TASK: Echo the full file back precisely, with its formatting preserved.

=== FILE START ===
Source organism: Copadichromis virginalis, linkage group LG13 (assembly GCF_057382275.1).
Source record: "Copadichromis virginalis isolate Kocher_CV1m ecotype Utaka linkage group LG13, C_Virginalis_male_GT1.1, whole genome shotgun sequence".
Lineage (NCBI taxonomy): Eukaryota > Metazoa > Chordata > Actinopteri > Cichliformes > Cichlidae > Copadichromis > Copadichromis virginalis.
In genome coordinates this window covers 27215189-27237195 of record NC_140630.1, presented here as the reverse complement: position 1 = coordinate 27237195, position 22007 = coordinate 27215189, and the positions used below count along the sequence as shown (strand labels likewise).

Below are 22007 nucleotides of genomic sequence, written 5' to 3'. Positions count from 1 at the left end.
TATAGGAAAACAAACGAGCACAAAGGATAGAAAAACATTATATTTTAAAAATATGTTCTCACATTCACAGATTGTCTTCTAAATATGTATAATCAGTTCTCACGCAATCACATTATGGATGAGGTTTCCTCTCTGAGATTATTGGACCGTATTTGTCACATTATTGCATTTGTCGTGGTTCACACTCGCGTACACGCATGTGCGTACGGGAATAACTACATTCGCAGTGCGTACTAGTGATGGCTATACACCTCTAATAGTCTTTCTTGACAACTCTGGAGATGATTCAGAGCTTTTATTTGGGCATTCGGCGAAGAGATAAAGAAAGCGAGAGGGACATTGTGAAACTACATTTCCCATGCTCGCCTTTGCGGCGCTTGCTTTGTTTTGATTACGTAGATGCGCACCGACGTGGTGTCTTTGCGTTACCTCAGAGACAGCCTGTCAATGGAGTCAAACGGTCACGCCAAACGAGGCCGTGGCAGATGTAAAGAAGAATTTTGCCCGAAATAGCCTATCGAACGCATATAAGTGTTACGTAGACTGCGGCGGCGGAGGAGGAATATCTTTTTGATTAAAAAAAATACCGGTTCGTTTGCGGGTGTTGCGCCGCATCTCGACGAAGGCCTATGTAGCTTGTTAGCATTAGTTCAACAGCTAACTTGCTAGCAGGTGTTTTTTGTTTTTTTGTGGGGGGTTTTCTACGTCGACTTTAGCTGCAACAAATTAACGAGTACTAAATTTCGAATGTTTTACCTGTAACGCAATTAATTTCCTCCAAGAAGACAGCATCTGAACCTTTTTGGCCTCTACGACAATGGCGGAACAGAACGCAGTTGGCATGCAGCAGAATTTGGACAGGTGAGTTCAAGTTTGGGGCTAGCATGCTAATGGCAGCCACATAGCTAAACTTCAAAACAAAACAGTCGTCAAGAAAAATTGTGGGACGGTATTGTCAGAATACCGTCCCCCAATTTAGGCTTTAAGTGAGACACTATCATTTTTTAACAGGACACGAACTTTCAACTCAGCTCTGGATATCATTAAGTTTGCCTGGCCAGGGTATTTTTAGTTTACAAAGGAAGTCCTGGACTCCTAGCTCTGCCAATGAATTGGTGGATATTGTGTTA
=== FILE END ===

Source organism: Copadichromis virginalis, linkage group LG13 (assembly GCF_057382275.1).
Source record: "Copadichromis virginalis isolate Kocher_CV1m ecotype Utaka linkage group LG13, C_Virginalis_male_GT1.1, whole genome shotgun sequence".
Lineage (NCBI taxonomy): Eukaryota > Metazoa > Chordata > Actinopteri > Cichliformes > Cichlidae > Copadichromis > Copadichromis virginalis.
In genome coordinates this window covers 27215189-27237195 of record NC_140630.1, presented here as the reverse complement: position 1 = coordinate 27237195, position 22007 = coordinate 27215189, and the positions used below count along the sequence as shown (strand labels likewise).

Below are 22007 nucleotides of genomic sequence, written 5' to 3'. Positions count from 1 at the left end.
TATAGGAAAACAAACGAGCACAAAGGATAGAAAAACATTATATTTTAAAAATATGTTCTCACATTCACAGATTGTCTTCTAAATATGTATAATCAGTTCTCACGCAATCACATTATGGATGAGGTTTCCTCTCTGAGATTATTGGACCGTATTTGTCACATTATTGCATTTGTCGTGGTTCACACTCGCGTACACGCATGTGCGTACGGGAATAACTACATTCGCAGTGCGTACTAGTGATGGCTATACACCTCTAATAGTCTTTCTTGACAACTCTGGAGATGATTCAGAGCTTTTATTTGGGCATTCGGCGAAGAGATAAAGAAAGCGAGAGGGACATTGTGAAACTACATTTCCCATGCTCGCCTTTGCGGCGCTTGCTTTGTTTTGATTACGTAGATGCGCACCGACGTGGTGTCTTTGCGTTACCTCAGAGACAGCCTGTCAATGGAGTCAAACGGTCACGCCAAACGAGGCCGTGGCAGATGTAAAGAAGAATTTTGCCCGAAATAGCCTATCGAACGCATATAAGTGTTACGTAGACTGCGGCGGCGGAGGAGGAATATCTTTTTGATTAAAAAAAATACCGGTTCGTTTGCGGGTGTTGCGCCGCATCTCGACGAAGGCCTATGTAGCTTGTTAGCATTAGTTCAACAGCTAACTTGCTAGCAGGTGTTTTTTGTTTTTTTGTGGGGGGTTTTCTACGTCGACTTTAGCTGCAACAAATTAACGAGTACTAAATTTCGAATGTTTTACCTGTAACGCAATTAATTTCCTCCAAGAAGACAGCATCTGAACCTTTTTGGCCTCTACGACAATGGCGGAACAGAACGCAGTTGGCATGCAGCAGAATTTGGACAGGTGAGTTCAAGTTTGGGGCTAGCATGCTAATGGCAGCCACATAGCTAAACTTCAAAACAAAACAGTCGTCAAGAAAAATTGTGGGACGGTATTGTCAGAATACCGTCCCCCAATTTAGGCTTTAAGTGAGACACTATCATTTTTTAACAGGACACGAACTTTCAACTCAGCTCTGGATATCATTAAGTTTGCCTGGCCAGGGTATTTTTAGTTTACAAAGGAAGTCCTGGACTCCTAGCTCTGCCAATGAATTGGTGGATATTGTGTTA